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Delicate leaves with an intense flavour and full-bodied aroma
Freshly picked and torn on a pizza – this is how we all love basil. The mild-tasting herb is best kept fresh at home. Whether as a fragrant garnish on a plate of pasta, or in rough quantities for an intense pesto, basil always provides inspiration with its distinctive aroma.
The basil plant prefers to be warm and pleasantly moist – and it’s no wonder, as the home of the popular aromatic herb is located in the tropical regions of Africa, Asia, and South America. Basil is also known as the ‘royal/kingly plant’; this stems from the Latin term ‘basilius’, which means ‘king’. Even just the scent of basil can be appetising, as its aroma is spicy and fresh, as well as sweet and nutty. Depending on the variety, the taste may include other nuances such as lemon, aniseed, or cinnamon.
The basil plant is often referred to as the royal herb; the variety that is most common in Europe is called sweet basil and is best known for its wide, thin, and delicate leaves. Even after the slightest touch, the basil plant releases its distinctive and intense scent. What most people don’t know is that there are in fact a number of different varieties of the popular herb, for example, there is a type that has bright purple-red leaves. Other popular varieties include:
|Ingredients||Linalool, Estragole, Eugenol, Eucalyptol|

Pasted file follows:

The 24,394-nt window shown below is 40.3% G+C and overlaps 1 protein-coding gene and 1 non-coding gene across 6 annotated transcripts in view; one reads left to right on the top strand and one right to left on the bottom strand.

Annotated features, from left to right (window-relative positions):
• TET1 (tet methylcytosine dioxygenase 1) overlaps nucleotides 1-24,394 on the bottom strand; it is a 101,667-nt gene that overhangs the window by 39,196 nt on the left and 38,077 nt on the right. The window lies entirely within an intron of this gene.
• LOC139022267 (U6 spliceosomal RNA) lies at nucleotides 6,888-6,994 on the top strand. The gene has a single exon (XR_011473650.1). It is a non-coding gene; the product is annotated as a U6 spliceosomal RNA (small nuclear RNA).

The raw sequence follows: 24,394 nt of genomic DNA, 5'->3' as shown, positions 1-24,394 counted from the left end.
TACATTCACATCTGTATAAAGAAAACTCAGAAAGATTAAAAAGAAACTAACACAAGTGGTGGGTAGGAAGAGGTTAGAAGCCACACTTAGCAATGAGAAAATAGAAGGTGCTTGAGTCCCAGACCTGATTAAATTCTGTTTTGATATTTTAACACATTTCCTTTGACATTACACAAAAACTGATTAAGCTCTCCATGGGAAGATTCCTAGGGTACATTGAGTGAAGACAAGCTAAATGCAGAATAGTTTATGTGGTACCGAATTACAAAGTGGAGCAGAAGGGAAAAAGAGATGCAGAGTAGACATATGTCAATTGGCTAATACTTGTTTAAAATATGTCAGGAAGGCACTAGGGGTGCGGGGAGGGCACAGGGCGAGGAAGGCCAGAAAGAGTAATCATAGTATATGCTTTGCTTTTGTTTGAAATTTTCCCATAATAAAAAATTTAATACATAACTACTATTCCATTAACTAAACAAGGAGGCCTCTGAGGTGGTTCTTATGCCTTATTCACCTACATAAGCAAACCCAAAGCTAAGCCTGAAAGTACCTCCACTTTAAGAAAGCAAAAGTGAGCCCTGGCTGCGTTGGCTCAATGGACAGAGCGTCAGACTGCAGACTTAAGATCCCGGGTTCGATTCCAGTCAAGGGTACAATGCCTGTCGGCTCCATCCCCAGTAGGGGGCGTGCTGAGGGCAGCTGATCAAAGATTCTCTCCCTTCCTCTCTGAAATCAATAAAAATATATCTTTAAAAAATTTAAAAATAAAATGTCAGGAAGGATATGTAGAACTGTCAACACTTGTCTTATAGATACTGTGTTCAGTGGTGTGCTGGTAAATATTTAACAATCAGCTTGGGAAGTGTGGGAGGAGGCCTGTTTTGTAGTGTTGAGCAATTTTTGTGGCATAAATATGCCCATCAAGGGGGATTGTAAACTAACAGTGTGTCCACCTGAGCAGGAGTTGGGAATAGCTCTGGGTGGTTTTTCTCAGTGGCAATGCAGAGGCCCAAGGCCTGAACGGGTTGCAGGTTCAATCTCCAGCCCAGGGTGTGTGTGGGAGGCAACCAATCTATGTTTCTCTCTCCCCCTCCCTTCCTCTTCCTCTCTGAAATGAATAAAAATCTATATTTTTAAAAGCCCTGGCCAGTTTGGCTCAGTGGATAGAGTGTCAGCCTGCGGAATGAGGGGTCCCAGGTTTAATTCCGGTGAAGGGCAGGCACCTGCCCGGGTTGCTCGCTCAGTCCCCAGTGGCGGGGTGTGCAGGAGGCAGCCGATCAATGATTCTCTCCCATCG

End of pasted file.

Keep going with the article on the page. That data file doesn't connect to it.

|Season||July – September|
|Storage||in a glass of water in the refrigerator (freshly picked stems)|
|Shelf life||a few days, if stored correctly (freshly picked stems)|
Fresh basil can be used to refine and enhance just about every dish. Basil goes particularly well with tomatoes. Whether as a caprese salad with mozzarella and olive oil, as a bruschetta topping, or garnishing pasta; basil and its unique aroma makes a subtle but superb difference to any dish it is added to.
It is best to add the delicate basil leaves to a dish right near the end of preparation because the longer it is cooked, the quicker it loses its special aroma. It also looks most appetising when fresh and crisp. Thanks to its mild and subtle flavour, it is almost impossible to use too much basil. In case you don’t have the energy for chopping it finely, simply keep the leaves whole or tear them roughly apart with your fingers.
For more inspiration on how to use basil in the kitchen, consider the following ideas:
Basil grows in Switzerland from July to September. However, you can find it year-round in the fresh food aisle, so you can always have a good supply of basil at home. When shopping for basil, make sure that the leaves are healthy and fresh looking and without dry or withered spots – this also applies to the stems. If you opt for a basil plant over a bunch of basil, place the pot in a bright place and keep the soil moist all over; then you can harvest some every day. When harvesting, make sure to cut off a large part of the stem so that the plant can grow back strongly.
Basil tastes best when fresh, but if you want to preserve it, you have two options:
In order to dry basil, you need to gather it in a bunch and hang it to dry. When fully dried, finely chop the leaves and store them in an airtight container. The dried basil can then be used as seasoning in a variety of dishes.
The other option is to freeze the basil leaves. For this, the basil should be prepared into a paste: simply puree the leaves with olive oil. They can then be frozen in ice trays so that you can easily add a few cubes to your dishes.
Another option for freezing basil is to freeze the leaves whole. If doing this, make sure the leaves remain loose and somewhat separate in the container so that they don’t stick together. Frozen basil is only suitable for cooking, as it loses its decorative qualities on pizza’s and the like.
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